GBA remembers three murdered High Court justices
The Ghana Bar Association (GBA), in collaboration with the Judicial Service, on Friday held the 36th Remembrance Day Service for three justices of the High Court who were abducted and murdered in June,1982.
The martyrs are Justice Fred Poku Sarkodee, Justice Cecilia Koranteng-Addow and Justice Kwadwo Agyei Agyepong.
Their charred bodies were found at the Bundase Military Range in the Accra Plains.
Present at the solemn service which was held at the Holy Spirit Cathedral in Accra, were President Nana Addo Dankwa Akufo-Addo and his vice, Dr Mahamudu Bawumia, the Speaker of Parliament, Prof. Mike Aaron Oquaye, the Chief Justice, Ms Sophia Akuffo and the President of the Ghana Bar Association, Mr Benson Nutsukpui.
Also in attendance were judges from the lower courts, right up to the Supreme Court, members of the Bar and some staff of the Judicial Service.
Lest We Forget
Reading the trajectory of events that led to the heinous killing of the judges, the President of the GBA said the widespread condemnation of the crime led to the setting up of a special investigation board.
He stated that the findings led to the prosecution of a member of the Provisional National Defence Council (PNDC), Mr Joachim Amartey Kwei, two military men, Lance Corporal Samuel Amedeka and Lance Corporal Michael Senya, as well as two retired soldiers, Johnny Dzandu and Tonny Tekpor.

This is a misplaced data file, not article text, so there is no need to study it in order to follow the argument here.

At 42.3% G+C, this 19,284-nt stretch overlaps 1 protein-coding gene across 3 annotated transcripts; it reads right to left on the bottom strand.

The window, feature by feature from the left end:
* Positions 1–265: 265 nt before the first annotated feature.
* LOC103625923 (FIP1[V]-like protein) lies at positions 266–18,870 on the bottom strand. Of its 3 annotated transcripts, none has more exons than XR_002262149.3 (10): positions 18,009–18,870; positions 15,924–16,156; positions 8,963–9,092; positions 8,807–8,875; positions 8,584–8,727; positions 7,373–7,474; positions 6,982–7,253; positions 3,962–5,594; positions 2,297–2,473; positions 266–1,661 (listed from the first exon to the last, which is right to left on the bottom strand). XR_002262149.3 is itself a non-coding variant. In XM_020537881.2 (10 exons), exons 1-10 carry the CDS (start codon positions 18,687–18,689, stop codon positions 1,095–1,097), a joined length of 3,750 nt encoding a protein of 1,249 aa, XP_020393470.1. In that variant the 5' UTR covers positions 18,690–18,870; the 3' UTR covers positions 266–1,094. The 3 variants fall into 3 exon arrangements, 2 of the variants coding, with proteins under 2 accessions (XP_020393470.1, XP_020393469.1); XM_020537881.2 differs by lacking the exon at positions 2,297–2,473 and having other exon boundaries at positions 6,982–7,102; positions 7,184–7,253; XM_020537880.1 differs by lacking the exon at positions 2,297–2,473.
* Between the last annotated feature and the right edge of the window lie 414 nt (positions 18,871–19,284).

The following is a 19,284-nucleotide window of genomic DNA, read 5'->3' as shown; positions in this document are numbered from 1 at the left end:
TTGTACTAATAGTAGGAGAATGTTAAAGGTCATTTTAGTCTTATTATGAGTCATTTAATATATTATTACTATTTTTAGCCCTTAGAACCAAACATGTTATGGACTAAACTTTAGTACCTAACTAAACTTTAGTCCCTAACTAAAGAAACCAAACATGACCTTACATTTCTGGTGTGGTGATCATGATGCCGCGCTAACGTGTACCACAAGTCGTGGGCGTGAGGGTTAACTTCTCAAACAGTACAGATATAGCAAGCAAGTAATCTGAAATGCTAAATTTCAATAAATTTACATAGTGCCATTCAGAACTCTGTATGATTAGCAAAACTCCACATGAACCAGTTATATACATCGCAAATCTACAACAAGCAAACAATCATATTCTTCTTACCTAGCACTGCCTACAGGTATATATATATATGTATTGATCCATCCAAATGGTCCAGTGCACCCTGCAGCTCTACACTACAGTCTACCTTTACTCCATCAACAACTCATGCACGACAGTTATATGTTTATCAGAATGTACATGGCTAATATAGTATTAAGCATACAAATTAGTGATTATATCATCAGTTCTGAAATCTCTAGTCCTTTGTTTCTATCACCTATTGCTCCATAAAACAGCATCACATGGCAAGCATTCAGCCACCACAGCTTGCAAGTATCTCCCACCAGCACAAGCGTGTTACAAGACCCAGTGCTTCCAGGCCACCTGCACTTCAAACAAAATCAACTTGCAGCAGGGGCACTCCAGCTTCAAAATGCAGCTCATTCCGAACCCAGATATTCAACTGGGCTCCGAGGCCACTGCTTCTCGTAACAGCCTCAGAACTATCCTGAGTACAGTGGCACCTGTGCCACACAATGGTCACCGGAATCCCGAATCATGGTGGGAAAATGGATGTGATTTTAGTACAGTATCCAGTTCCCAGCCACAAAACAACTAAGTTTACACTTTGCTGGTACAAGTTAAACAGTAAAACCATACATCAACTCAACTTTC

Mr Nutsukpui stated that in response to the call for reconciliation by the National Reconciliation Commission (NRC) and the biblical injunction that past trespasses must be forgiven, the Justices had forgiven the wrongdoers for their cowardly and evil deeds.
“But we still remember these martyrs of the Rule of Law and will continue to celebrate them. The Bar and the Bench acknowledge and proclaim those good qualities and deeds for which they were murdered”, he said, adding that the country over the years had made strides in the democratic process.
He said without access to speedy and effective justice, persons, especially the vulnerable, could not make their voices heard, exercise and protect their rights or hold people in authority accountable.
Mr Nutsukpui said he had received complaints from some lawyers about threats on their lives for defending certain accused persons and explained that lawyers played those roles in their efforts to have the laws and rules respected and defended.
Preaching the sermon based on John 9:1-4 of the Holy Bible which spoke about the day giving way to night, the District Minister of the Tema North District, Presbyterian Church of Ghana, Rev. Dr George Kwapong, said the three slain judges worked very hard and well when they had the opportunity to serve their country and advanced the cause of the rule of law to the best of their ability.
Dr Kwapong added that the judges stood for the rule of law and were not blindfolded by anything to veer off upholding justice.
He told the congregation that those in position of authority or working in any capacity, should know that they would give accounts of their stewardship to the Almighty God.
He said the expose´ by investigative journalist, Anas Aremeyaw Anas, was just an indication of what would happen on judgement day, because on that day just as Anas was able to use hidden cameras to record bad deeds, God would play back both the good and bad things done in closet by every person.